Attention Deficit Hyperactivity Disorder Case Studies Example
Type of paper: Case Study
Topic: Children, ADHD, Behavior, Family, Disorders, Pharmacy, Medicine, Medication
The difference between a child with ADHD, hyperactive-impulsive type and one who is overly rambunctious for his age is that the child with ADHD will display severe symptoms of being predominantly inattentive and as a result is not focused, sometimes forgetful, disorganized and disruptive at times. The child who is overly rambunctious would not frequently display the same symptoms. It is normal for a child to become bored, fidget and run about, because they get bored easily and are unaware of how to keep focused, but that is considered normal behavior for children. The children who are not motivated to pay attention is also an example of a child who gets bored easily, they are unable to pay attention to mundane tasks, but if they are concentrating on something that they like, then they are completely focused and will remember everything.
For a child with ADHD, the behaviors that would be present are inattentiveness, fidgeting, inability to focus, distraction, disruptive behavior and impulsiveness, defiance to opposition, conduct disorder, mild development, or learning disability, disruptive behavior. None of these symptoms should pose a problem with, or impair the child’s ability to learn. Because other disorders are mistaken for ADHD, I would pay close attention to, in addition to the symptoms of ADHD, the child’s general adaptive and intellectual behavior, academic performance, level of hostility and aggression, the quality of the child’s interpersonal relationships, social and judgment skills, in order to distinguish one disorder from another (Kearney, 1999).
ADHD is prevalent among children, before now, people were not aware of the reasons why their children acted out, but with research and diagnoses, they are now being made aware. I would want to avoid checking on any of the symptoms that would present a misdiagnosis of ADHD. I would check only on symptoms that were unique to ADHD. I think that there is a real difference, because the expectations that we have for boys are somewhat different than it is for girls. The expectations should not affect the boys so severely that they begin to act out in that extreme manner. The differences in socialization that would explain the symptoms would be the fact that boys were grown to be the stronger sex and so the pressure may cause them to act out in certain ways.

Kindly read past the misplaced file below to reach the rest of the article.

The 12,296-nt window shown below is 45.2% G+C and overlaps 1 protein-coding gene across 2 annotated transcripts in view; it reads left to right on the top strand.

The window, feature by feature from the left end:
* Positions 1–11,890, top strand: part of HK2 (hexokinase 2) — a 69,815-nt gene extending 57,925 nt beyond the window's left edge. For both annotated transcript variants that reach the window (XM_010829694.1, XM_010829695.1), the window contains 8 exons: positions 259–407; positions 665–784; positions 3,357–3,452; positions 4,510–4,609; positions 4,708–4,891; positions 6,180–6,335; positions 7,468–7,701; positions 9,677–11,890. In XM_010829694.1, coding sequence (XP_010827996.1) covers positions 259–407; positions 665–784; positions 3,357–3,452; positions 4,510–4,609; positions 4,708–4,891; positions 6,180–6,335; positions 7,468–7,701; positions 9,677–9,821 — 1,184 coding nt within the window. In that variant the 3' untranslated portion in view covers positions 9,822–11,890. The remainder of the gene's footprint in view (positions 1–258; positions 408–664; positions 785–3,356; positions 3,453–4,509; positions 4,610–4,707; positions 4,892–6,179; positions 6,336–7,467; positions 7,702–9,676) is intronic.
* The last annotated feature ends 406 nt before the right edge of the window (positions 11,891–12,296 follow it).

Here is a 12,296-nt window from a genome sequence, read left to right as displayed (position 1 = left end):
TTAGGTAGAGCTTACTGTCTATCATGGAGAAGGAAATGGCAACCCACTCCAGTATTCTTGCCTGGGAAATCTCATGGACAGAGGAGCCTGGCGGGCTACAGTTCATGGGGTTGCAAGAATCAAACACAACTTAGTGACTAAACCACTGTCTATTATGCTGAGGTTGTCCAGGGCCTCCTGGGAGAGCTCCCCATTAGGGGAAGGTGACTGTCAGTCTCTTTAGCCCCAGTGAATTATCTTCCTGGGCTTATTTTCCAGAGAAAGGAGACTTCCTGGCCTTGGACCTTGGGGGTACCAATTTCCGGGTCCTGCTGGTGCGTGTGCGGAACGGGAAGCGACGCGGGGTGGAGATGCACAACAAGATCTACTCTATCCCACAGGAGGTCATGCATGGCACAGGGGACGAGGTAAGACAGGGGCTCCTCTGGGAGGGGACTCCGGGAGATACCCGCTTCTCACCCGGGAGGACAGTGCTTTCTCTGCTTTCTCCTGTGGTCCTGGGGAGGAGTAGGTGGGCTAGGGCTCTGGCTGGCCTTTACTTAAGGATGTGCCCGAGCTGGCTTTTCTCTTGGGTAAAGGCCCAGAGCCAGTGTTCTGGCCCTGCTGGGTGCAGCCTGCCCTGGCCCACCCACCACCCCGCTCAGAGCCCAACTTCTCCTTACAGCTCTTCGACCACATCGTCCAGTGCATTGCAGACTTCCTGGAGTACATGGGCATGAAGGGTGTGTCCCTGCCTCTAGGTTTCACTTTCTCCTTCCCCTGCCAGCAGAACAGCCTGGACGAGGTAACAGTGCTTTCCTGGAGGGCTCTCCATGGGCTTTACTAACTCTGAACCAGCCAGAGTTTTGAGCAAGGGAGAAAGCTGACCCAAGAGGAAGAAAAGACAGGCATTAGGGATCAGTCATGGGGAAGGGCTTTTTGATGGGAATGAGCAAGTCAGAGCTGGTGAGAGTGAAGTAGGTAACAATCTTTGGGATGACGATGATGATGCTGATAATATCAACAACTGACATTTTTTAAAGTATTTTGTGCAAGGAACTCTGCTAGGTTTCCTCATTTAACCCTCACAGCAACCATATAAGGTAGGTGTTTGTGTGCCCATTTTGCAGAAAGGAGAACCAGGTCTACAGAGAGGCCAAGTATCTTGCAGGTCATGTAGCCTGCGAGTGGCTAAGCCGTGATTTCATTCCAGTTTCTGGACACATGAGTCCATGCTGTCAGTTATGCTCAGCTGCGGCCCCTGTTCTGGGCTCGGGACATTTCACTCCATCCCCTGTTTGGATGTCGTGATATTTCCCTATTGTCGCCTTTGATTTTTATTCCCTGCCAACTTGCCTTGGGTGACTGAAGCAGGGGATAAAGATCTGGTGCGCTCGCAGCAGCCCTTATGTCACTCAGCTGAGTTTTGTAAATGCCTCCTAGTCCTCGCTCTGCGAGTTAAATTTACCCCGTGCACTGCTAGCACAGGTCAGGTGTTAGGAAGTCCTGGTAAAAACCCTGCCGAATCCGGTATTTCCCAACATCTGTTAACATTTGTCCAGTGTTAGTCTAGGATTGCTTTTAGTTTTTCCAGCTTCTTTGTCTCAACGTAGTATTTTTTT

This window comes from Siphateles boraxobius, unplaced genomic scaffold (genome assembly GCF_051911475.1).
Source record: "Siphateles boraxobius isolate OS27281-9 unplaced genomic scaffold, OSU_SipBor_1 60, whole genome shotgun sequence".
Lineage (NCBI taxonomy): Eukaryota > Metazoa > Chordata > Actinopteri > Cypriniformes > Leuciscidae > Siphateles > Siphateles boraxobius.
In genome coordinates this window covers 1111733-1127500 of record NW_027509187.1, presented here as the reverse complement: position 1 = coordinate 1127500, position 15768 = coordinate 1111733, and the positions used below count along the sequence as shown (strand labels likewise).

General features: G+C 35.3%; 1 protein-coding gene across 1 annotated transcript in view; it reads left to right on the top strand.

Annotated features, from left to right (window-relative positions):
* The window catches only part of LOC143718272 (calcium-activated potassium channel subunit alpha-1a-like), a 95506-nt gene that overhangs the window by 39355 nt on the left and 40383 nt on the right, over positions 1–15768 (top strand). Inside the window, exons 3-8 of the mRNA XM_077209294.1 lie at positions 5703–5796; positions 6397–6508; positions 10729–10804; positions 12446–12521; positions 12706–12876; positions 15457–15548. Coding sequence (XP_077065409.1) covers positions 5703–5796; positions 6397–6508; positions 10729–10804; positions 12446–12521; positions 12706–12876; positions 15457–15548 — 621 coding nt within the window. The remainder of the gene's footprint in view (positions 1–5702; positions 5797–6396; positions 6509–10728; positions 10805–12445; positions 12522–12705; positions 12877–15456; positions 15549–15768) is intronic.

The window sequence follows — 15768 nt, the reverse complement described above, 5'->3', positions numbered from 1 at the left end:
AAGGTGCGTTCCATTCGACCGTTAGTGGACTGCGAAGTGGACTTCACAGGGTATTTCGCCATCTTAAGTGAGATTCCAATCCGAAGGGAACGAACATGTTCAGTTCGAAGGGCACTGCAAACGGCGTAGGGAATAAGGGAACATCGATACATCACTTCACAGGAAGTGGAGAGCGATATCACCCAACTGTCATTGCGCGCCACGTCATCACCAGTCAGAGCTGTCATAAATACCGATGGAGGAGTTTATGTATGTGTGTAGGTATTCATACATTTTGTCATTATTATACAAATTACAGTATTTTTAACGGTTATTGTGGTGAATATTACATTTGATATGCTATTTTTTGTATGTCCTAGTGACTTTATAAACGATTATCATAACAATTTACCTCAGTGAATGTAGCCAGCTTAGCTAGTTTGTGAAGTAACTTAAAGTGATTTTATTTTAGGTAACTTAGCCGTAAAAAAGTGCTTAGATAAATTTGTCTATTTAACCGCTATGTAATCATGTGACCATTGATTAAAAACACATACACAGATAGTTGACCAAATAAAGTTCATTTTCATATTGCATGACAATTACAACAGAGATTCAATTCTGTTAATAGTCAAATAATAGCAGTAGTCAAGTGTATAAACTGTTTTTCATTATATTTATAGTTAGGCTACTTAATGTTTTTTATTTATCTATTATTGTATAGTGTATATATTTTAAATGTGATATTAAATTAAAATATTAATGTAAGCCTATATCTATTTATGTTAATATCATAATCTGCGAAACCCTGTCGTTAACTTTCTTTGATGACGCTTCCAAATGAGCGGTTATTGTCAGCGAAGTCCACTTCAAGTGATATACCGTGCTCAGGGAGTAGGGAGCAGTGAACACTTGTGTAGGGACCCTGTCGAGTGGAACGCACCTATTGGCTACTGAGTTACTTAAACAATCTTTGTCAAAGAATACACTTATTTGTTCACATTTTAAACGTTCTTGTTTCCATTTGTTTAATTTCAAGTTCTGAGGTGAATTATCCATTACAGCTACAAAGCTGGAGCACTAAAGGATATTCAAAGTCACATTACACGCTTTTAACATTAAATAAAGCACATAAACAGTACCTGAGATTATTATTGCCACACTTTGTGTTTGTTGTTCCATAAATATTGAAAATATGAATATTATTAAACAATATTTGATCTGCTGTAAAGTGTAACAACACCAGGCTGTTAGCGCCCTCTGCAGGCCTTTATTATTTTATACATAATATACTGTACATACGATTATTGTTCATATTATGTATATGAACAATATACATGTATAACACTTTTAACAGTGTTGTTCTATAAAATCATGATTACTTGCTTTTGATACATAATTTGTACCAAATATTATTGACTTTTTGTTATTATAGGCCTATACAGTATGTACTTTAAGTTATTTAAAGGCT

The best way to assess a child who suffered from ADHD would be to first observe and note certain disruptive and inattentive behaviors, rule out the behaviors that would not stem from ADHD and do testing for academic and other variables to come to a conclusion. If I were examining a child through a one-way mirror for ADHD, I would look for inattention, lack of focus, disruptive behavior, if the child was distracting others, not learning at the level they are supposed to, memory loss and the inability to focus and get chores, assignments or school work done.
I think that if it is a severe case of ADHD, the child can be medicated within reason, but if it is just certain behaviors that categorize the disorder, then certain rules could be put in place to modify the child’s behavior. Medication is not usually a good idea for children, even though they can derive benefits from medication. Some of these benefits are: being able to do the activities that they were not able to do previously, such as focusing, paying attention, giving other children the chance to learn and alleviating the stress of the caregiver and teachers. They can also become dependent on medication and begin to feel that they are not able to function without it. Children are placed on medication for extended periods because of two reasons: they have a severe case of ADHD and the caregivers and sometimes teachers are not tolerant of their behavior and are seeking an easy solution. In order for the other children to receive an undisturbed education, it may be a good idea to teach the child who suffers from ADHD in a different, more controlled environment.
In teaching a child who has ADHD, I would prepare a structured lesson plan that included firm discipline, rewards for good behavior, frequent monitoring and therapy to avoid the use of medication. This is of course dependent on the severity of the disorder. If the teacher refused to assist, I would involve the caregivers, a therapist and some of the sufferers’ peers to help me to implement and stick to my treatment plan. The peers would be able to assist in the school setting.
Diagnostic and Statistical Manual of Mental Disorders: DSM-5. (5th ed.). (2013). Washington, D.C.: American Psychiatric Association.
Kearney, C. (2013). Casebook in child behavior disorders (5th ed.). Belmont, CA: Wadsworth Cengage Learning.